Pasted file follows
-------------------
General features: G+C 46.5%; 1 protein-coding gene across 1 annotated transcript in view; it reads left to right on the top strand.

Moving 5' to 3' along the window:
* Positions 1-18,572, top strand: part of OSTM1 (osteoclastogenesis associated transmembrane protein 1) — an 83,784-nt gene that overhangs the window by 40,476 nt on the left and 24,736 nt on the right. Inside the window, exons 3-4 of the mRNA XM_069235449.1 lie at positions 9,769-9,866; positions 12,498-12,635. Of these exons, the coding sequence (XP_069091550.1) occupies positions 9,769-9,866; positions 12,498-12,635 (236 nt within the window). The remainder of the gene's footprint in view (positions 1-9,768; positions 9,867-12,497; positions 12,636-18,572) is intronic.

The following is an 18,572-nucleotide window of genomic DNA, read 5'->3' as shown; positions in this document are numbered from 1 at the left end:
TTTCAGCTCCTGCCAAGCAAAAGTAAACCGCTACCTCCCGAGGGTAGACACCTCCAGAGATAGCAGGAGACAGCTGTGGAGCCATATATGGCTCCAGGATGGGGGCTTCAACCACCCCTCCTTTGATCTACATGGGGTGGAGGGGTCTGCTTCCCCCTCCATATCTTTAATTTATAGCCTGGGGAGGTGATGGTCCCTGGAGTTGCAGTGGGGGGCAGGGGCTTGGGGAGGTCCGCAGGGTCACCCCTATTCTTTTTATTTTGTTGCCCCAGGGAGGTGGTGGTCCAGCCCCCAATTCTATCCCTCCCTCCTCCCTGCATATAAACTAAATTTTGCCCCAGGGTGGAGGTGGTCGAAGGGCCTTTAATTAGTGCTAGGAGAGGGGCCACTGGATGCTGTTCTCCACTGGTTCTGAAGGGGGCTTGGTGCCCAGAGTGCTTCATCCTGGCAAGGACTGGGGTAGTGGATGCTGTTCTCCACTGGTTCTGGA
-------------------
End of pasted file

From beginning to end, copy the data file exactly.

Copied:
General features: G+C 46.5%; 1 protein-coding gene across 1 annotated transcript in view; it reads left to right on the top strand.

Moving 5' to 3' along the window:
* Positions 1-18,572, top strand: part of OSTM1 (osteoclastogenesis associated transmembrane protein 1) — an 83,784-nt gene that overhangs the window by 40,476 nt on the left and 24,736 nt on the right. Inside the window, exons 3-4 of the mRNA XM_069235449.1 lie at positions 9,769-9,866; positions 12,498-12,635. Of these exons, the coding sequence (XP_069091550.1) occupies positions 9,769-9,866; positions 12,498-12,635 (236 nt within the window). The remainder of the gene's footprint in view (positions 1-9,768; positions 9,867-12,497; positions 12,636-18,572) is intronic.

The following is an 18,572-nucleotide window of genomic DNA, read 5'->3' as shown; positions in this document are numbered from 1 at the left end:
TTTCAGCTCCTGCCAAGCAAAAGTAAACCGCTACCTCCCGAGGGTAGACACCTCCAGAGATAGCAGGAGACAGCTGTGGAGCCATATATGGCTCCAGGATGGGGGCTTCAACCACCCCTCCTTTGATCTACATGGGGTGGAGGGGTCTGCTTCCCCCTCCATATCTTTAATTTATAGCCTGGGGAGGTGATGGTCCCTGGAGTTGCAGTGGGGGGCAGGGGCTTGGGGAGGTCCGCAGGGTCACCCCTATTCTTTTTATTTTGTTGCCCCAGGGAGGTGGTGGTCCAGCCCCCAATTCTATCCCTCCCTCCTCCCTGCATATAAACTAAATTTTGCCCCAGGGTGGAGGTGGTCGAAGGGCCTTTAATTAGTGCTAGGAGAGGGGCCACTGGATGCTGTTCTCCACTGGTTCTGAAGGGGGCTTGGTGCCCAGAGTGCTTCATCCTGGCAAGGACTGGGGTAGTGGATGCTGTTCTCCACTGGTTCTGGA